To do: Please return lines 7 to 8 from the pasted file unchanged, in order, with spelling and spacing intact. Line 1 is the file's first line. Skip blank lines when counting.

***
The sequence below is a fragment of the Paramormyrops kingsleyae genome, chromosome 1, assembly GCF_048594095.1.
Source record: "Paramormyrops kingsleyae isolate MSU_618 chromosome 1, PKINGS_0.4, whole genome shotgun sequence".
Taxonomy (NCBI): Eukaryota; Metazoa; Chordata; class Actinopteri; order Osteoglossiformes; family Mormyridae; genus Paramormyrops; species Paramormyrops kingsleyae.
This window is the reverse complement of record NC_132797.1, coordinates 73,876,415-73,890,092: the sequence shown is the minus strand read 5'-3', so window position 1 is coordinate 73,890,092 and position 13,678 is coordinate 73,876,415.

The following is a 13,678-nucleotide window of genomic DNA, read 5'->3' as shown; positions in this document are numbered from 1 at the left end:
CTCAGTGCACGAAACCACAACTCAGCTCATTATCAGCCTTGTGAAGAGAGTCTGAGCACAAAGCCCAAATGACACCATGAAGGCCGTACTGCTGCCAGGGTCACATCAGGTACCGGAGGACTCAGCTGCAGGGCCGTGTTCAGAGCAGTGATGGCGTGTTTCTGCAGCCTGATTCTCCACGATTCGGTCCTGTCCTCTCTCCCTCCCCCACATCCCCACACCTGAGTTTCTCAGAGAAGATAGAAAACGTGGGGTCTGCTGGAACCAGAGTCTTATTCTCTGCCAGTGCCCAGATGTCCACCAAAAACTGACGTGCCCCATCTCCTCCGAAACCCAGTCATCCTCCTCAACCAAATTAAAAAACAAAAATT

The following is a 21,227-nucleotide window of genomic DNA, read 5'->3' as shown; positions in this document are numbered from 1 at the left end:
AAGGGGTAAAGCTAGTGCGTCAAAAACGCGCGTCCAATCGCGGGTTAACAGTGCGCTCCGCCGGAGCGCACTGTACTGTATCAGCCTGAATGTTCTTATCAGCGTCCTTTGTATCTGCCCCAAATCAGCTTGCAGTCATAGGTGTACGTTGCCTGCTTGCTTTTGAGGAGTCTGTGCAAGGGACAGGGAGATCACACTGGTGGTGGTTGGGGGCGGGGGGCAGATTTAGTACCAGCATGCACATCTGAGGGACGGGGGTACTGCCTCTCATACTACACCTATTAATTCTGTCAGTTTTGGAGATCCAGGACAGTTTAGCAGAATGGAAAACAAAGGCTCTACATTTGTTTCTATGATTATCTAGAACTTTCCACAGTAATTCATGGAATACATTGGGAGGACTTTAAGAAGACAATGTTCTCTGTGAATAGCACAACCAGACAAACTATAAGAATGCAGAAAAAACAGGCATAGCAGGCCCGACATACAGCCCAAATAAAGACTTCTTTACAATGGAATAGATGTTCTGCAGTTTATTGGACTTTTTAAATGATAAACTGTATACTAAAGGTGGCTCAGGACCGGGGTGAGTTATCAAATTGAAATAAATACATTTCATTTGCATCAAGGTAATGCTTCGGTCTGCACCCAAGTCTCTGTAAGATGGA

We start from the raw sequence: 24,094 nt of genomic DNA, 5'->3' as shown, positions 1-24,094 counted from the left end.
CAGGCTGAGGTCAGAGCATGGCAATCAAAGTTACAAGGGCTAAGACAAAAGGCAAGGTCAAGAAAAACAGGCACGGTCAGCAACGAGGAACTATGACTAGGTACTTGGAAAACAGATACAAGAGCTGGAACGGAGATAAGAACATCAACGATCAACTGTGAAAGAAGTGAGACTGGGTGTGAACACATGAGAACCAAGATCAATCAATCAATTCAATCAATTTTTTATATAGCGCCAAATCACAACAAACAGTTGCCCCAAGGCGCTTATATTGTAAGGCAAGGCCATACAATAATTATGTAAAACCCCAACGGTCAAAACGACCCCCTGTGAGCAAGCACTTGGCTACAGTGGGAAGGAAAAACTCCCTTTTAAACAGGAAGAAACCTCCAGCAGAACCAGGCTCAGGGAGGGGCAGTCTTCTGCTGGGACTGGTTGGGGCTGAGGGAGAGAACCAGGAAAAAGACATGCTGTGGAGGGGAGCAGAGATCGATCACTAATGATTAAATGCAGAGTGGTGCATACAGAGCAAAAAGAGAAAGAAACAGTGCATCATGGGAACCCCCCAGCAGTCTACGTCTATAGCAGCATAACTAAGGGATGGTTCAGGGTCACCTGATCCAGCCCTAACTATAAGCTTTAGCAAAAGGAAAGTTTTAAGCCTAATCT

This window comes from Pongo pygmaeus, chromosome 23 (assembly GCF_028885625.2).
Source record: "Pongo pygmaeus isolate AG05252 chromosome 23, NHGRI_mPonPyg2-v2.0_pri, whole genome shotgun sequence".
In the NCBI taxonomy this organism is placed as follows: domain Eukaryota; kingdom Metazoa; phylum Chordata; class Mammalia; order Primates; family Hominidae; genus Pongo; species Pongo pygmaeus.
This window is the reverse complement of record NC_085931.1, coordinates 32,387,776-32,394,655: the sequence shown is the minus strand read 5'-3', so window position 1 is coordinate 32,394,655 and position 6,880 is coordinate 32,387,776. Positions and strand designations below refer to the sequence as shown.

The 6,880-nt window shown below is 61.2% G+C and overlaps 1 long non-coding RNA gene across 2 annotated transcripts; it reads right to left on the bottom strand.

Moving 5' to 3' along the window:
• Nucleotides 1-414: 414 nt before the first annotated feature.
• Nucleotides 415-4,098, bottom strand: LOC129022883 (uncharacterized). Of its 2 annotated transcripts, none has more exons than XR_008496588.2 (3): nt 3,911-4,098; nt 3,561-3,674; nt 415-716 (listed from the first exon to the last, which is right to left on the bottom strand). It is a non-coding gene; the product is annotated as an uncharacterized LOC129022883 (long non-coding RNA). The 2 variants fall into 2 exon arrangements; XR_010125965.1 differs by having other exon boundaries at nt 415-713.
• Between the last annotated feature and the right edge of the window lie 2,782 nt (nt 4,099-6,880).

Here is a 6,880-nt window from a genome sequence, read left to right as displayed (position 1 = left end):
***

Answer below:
The following is a 21,227-nucleotide window of genomic DNA, read 5'->3' as shown; positions in this document are numbered from 1 at the left end:
AAGGGGTAAAGCTAGTGCGTCAAAAACGCGCGTCCAATCGCGGGTTAACAGTGCGCTCCGCCGGAGCGCACTGTACTGTATCAGCCTGAATGTTCTTATCAGCGTCCTTTGTATCTGCCCCAAATCAGCTTGCAGTCATAGGTGTACGTTGCCTGCTTGCTTTTGAGGAGTCTGTGCAAGGGACAGGGAGATCACACTGGTGGTGGTTGGGGGCGGGGGGCAGATTTAGTACCAGCATGCACATCTGAGGGACGGGGGTACTGCCTCTCATACTACACCTATTAATTCTGTCAGTTTTGGAGATCCAGGACAGTTTAGCAGAATGGAAAACAAAGGCTCTACATTTGTTTCTATGATTATCTAGAACTTTCCACAGTAATTCATGGAATACATTGGGAGGACTTTAAGAAGACAATGTTCTCTGTGAATAGCACAACCAGACAAACTATAAGAATGCAGAAAAAACAGGCATAGCAGGCCCGACATACAGCCCAAATAAAGACTTCTTTACAATGGAATAGATGTTCTGCAGTTTATTGGACTTTTTAAATGATAAACTGTATACTAAAGGTGGCTCAGGACCGGGGTGAGTTATCAAATTGAAATAAATACATTTCATTTGCATCAAGGTAATGCTTCGGTCTGCACCCAAGTCTCTGTAAGATGGA